existence and uniqueness of decimal expansion

The existence and uniqueness of decimal expansions (or more generally, base-b expansions) is taken for granted by most grade school students, but they are facts that need to be rigorously proven if one wants to understand the real numbers thoroughly.

We mention the following fact about natural numbersMathworldPlanetmath n,m0, which we will use many times implicitly:


This fact can be proven by mathematical induction on m.

1 Proof of Existence

Let x be a number for which we want to write a base-b expansion for any natural number b greater than one.

We shall assume x0, since the base-b expansion of a negative number is by definition the negative of the expansion for its absolute valueMathworldPlanetmathPlanetmathPlanetmath.

1.1 Expansions for non-negative integers

First we prove the existence of expansions of the form


for non-negative integers x, using mathematical induction. (This proof is essentially the formal statement of how to do additionPlanetmathPlanetmath by base-b digits.)

The number x=0 obviously has the expansion 0.

Suppose that we know the existence of expansions for a number x-1. We prove the existence of an expansion for x.

Let x-1 be expanded as


From the above equation, add 1 to both sides:


If a0<b-1, then we are done. Otherwise, (a0+1)=b, and therefore we may write instead


If a1<b-1, then we can stop. Otherwise, repeat the process and continue carrying digits until we reach some i for which ai<b-1. Since ak+1=0, this process is guaranteed to stop. At the end we will have expressed x in base b.

1.2 Reduction to numbers in [0,1)

Let x be the greatest integer less than or equal to x, otherwise known as the floor of x. We prove that the floor of x exists.

The set


is bounded above by x. However, by the Archimedean property, the set of natural numbers is not bounded above, so 0A must be non-empty, and have a smallest element u (formally, by the well-ordering principle). For every nA, we have nx<u. The latter condition is equivalentMathworldPlanetmathPlanetmathPlanetmathPlanetmath to nu-1<x, so u-1 is the maximum element of A. In other words, x=u-1.

Since u-1x<u, we have 0x-x<1. We shall obtain the base b expansion of x as the sum of the expansion of x and x-x.

1.3 Expansion of numbers in [0,1)

Given x[0,1), let a1=bx. Then 0a1bx<b, so we can take a1 as the first digit of the base-b expansion of x. Next, write


and observe that 0x-a1b-1=b-1(bx-bx)<b-1, so it is possible to get the next digit of the expansion by expanding y. We do this recursively, leading to these recursive relations:


More explicitly, we have

x-(a1b-1+a2b-2++akb-k) =b-1(y2-(a2b-1++akb-k+1))

It is easy to prove that the expansion


converges to x:

0x-i=1kaib-i=b-kyk+1<1bk0,as k.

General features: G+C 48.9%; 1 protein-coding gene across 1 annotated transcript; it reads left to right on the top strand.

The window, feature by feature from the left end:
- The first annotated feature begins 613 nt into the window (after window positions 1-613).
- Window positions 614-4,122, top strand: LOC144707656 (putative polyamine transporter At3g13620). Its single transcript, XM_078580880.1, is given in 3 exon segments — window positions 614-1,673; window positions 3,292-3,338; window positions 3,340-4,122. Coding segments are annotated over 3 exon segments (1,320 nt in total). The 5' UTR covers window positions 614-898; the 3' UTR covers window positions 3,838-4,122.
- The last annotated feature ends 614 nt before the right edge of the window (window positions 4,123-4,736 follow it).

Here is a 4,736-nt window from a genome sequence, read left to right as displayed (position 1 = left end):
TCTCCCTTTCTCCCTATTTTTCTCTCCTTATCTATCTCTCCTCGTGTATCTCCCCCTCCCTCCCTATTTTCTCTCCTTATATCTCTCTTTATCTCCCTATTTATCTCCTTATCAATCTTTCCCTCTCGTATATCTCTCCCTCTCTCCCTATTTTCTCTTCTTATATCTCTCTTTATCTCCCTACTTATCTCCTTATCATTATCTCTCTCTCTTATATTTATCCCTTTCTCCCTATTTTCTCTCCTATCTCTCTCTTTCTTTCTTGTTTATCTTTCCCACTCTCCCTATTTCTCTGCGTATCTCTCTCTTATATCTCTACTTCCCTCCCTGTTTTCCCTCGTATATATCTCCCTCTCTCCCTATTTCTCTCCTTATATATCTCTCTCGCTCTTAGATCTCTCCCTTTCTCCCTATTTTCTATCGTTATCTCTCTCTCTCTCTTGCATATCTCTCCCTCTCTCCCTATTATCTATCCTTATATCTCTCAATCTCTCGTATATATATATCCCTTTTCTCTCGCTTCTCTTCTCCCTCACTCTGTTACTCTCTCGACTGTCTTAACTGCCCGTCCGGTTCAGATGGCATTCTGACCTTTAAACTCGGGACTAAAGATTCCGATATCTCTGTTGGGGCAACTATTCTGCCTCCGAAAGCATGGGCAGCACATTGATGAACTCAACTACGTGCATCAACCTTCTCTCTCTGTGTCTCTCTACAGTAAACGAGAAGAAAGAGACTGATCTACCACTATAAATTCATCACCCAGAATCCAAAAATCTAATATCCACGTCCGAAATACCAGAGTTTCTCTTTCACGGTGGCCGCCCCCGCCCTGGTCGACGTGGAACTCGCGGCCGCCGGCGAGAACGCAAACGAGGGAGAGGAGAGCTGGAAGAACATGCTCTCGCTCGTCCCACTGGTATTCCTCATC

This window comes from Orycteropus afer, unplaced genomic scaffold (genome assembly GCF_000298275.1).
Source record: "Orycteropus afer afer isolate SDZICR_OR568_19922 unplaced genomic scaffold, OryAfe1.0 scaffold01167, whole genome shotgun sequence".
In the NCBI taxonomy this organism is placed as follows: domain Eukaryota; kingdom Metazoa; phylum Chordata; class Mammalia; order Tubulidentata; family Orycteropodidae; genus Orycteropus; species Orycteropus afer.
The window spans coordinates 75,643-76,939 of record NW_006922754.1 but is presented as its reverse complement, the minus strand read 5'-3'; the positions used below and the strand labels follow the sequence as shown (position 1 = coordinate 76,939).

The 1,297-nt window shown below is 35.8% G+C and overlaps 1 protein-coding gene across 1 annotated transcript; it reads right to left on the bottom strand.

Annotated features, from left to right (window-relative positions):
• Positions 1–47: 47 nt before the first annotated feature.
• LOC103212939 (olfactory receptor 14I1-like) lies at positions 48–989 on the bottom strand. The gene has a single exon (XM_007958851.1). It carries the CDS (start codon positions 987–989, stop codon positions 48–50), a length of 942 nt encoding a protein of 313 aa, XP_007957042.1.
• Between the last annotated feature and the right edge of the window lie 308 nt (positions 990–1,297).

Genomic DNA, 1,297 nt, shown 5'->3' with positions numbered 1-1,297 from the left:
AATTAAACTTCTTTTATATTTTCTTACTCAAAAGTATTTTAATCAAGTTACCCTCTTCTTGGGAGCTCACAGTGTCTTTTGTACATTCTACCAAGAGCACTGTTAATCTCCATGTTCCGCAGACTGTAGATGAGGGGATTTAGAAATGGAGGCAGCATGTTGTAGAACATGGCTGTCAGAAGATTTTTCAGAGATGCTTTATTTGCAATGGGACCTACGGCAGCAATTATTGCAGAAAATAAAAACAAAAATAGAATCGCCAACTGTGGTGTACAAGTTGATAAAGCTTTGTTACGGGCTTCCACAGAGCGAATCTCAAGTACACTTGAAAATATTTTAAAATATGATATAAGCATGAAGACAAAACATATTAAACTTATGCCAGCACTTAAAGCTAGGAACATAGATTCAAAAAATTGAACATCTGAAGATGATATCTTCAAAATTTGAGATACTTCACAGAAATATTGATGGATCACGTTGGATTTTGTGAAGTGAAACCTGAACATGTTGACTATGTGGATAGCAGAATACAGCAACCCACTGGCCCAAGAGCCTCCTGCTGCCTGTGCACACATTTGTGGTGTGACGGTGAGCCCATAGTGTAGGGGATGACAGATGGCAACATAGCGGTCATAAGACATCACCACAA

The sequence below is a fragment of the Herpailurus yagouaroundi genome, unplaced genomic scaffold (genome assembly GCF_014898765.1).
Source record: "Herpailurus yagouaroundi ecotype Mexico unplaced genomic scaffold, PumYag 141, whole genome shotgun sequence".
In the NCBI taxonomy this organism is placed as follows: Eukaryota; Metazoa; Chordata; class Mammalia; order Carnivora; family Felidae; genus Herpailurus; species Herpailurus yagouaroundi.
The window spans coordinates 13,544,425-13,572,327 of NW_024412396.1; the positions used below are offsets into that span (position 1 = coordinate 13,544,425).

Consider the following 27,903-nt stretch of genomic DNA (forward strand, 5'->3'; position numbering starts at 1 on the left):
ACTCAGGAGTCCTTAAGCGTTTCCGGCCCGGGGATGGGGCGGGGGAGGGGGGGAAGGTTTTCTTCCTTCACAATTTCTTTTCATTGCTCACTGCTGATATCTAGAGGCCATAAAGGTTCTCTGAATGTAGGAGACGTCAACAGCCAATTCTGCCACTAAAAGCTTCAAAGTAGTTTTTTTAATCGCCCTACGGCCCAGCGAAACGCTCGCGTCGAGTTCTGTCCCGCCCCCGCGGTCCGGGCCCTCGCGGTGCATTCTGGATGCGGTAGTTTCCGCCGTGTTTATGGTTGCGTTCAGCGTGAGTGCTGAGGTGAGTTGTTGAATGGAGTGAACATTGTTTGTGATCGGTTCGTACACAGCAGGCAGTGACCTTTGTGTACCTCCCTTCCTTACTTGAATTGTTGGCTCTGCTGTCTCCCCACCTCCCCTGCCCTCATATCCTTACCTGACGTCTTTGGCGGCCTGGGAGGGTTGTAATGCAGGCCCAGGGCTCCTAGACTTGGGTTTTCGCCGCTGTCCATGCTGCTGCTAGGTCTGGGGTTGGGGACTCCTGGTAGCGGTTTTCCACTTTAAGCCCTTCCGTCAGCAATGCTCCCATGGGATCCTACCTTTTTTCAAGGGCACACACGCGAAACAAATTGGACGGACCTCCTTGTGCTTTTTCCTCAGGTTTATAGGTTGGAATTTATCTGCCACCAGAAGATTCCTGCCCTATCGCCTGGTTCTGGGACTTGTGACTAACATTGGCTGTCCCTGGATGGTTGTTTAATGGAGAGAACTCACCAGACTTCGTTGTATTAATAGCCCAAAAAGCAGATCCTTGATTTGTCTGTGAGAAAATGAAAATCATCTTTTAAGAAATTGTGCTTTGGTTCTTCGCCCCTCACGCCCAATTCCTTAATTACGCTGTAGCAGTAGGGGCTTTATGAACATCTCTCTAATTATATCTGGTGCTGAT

(Formally, the “0” part appeals to the Archimedean property.)

2 Proof of uniqueness

2.1 Uniqueness for non-negative integers

Suppose that




and the intervals [akbk,(ak+1)bk) are disjoint for each value of ak, so ak is uniquely determined by where x lies in amongst these intervals.

Then we can consider


Repeating the previous argumentMathworldPlanetmathPlanetmath with k replaced by k-1, we see that ak-1 is uniquely determined. Then we can consider x-akbk-ak-1bk-1 and so on. Continuing this way, we see that all the digits ai are uniquely determined.

2.2 Near-uniqueness for non-negative numbers



then a0,,ak are uniquely determined, since akbk++a1+a0 is the expansion for the non-negative integer x.

The argument to prove that a-i are uniquely determined proceeds similarly as before. We have

a-1b-1 a-1b-1+a-2b-2+
a-1b-1+i=2(b-1)b-i (geometric series)

where equality on the second line occurs if and only if a-i=b-1 for every i2. If we insist that a-i is never eventually the same digit b-1, then this shows that the digit a-1 is uniquely determined by where the original number x in the disjoint intervals [a-1b-1,(a-1+1)b-1).

This argument may be repeated, to show that a-i are uniquely determined, under the assumptionPlanetmathPlanetmath that the expansion does not end in all digits being b-1.

If the assumption is not made, then numbers which have an expansion ending in all digits 0 have an alternate expansion ending in all digits b-1, but other numbers still have unique base-b expansions.

3 Every base-b expansion represents a real number

We also want to prove that for every sequenceMathworldPlanetmath of digits ak,ak-1,,a1,a0,a-1,a-2, there exists a real number x with the base-b expansion


This is the where we use the least upper boundsMathworldPlanetmath property of the real numbers. (So far we have only used the Archimedean property, so what we have done so far is also valid for .)

Consider the sequence {sn} with the


This sequence, considered as a set, is bounded above, for snakbk++a0+1. So it has a least upper bound x. Since the sequence {sn} is also increasing, its least upper bound is the same as its limit.

Title existence and uniqueness of decimal expansion
Canonical name ExistenceAndUniquenessOfDecimalExpansion
Date of creation 2013-03-22 15:42:12
Last modified on 2013-03-22 15:42:12
Owner stevecheng (10074)
Last modified by stevecheng (10074)
Numerical id 8
Author stevecheng (10074)
Entry type TheoremMathworldPlanetmath
Classification msc 11A99
Synonym every decimal expansion represents a real number
Related topic CantorsDiagonalArgument
Related topic DecimalExpansion